Ways to cut back on extra sugar in your diet 

Nix the sugary snack

By eliminating cookies, energy bars, muffins, and candies from your cupboard or drawer, you'll save calories. The American Heart Association recommends 25 grams (six teaspoons) of sugar per day for women and 36 grams (nine teaspoons) for men. 

Make smart swaps where you can

When you want to use sugar or artificial sweetener, observe your urge and decide if you need it to enjoy the food or drink. Be careful with “natural” sweets like agave or honey—your body processes them like other sugars. 

Cut back on sugary drink

Vanilla-flavored coffee and soda have additional sugar. Coconut water (some companies add sugar), bottled iced teas, flavored waters, and artificially sweetened drinks may have hidden sugar.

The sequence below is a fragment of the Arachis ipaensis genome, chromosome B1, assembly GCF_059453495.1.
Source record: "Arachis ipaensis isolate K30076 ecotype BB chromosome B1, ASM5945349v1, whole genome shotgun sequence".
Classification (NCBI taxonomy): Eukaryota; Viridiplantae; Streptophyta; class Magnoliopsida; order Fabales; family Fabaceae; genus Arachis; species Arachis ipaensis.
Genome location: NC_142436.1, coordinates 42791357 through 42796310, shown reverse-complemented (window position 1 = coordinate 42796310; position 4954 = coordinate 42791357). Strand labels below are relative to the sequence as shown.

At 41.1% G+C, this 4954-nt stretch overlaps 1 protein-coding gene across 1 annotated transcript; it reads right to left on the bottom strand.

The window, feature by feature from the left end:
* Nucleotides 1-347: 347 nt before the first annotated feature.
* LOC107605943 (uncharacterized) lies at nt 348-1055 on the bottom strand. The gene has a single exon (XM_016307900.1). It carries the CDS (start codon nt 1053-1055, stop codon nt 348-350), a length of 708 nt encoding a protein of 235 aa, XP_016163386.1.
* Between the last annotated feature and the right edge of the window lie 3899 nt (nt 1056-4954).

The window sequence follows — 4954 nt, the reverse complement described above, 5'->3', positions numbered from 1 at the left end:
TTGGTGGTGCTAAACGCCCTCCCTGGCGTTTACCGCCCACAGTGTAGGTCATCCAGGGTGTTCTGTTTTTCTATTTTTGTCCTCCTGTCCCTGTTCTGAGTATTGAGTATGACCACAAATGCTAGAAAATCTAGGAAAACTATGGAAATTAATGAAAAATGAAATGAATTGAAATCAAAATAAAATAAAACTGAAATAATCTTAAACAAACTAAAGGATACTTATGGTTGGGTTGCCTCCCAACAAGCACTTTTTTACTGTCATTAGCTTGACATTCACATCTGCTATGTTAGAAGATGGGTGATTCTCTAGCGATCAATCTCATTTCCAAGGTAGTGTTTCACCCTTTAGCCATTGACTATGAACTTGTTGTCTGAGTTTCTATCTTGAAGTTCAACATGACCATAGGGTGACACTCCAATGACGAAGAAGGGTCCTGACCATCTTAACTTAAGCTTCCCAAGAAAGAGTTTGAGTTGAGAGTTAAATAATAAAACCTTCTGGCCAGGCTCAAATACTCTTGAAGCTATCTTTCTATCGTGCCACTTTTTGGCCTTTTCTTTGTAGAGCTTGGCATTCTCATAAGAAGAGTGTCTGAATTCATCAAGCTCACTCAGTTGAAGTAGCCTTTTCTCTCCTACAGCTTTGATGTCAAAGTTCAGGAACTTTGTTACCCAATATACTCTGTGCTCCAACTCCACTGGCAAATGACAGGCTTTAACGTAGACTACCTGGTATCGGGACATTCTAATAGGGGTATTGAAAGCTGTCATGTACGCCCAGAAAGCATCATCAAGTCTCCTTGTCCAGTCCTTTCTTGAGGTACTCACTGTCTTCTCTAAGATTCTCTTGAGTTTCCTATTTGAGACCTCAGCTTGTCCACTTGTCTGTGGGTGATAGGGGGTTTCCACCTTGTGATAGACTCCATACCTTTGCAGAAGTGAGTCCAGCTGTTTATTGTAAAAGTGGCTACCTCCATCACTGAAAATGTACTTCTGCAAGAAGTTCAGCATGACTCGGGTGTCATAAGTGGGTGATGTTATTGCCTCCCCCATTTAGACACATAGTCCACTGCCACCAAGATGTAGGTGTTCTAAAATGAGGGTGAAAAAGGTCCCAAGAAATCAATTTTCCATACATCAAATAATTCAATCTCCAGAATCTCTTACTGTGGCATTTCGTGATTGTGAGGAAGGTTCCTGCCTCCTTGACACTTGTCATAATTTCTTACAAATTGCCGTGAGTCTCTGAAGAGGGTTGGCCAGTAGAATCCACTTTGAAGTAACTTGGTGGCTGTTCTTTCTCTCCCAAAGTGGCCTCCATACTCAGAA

Learn to read label

Read ingredient labels like a job. Some flavored fruit yogurts, cereals, and cooked oatmeal include over six teaspoons of added sugar per serving, the AHA's daily limit for women. Use entire fruit to sweeten your favorites. Look out: 

Make over your grain

Consider refined grains (white flour, rice, and bread) as simple carbohydrates—sugar. According to Brooke Albert, M.S., R.D., C.D.N., creator of B Nutritious, eating bagels and pasta regularly may make you think you don't like sweets.

Watch the booze

Alcohol converts into sugar in our systems, even though red wine has polyphenols. Drink a 12-ounce light beer, a small glass of wine, or one shot of distilled spirits (vodka, gin, rum, Scotch, bourbon) without mixers. 

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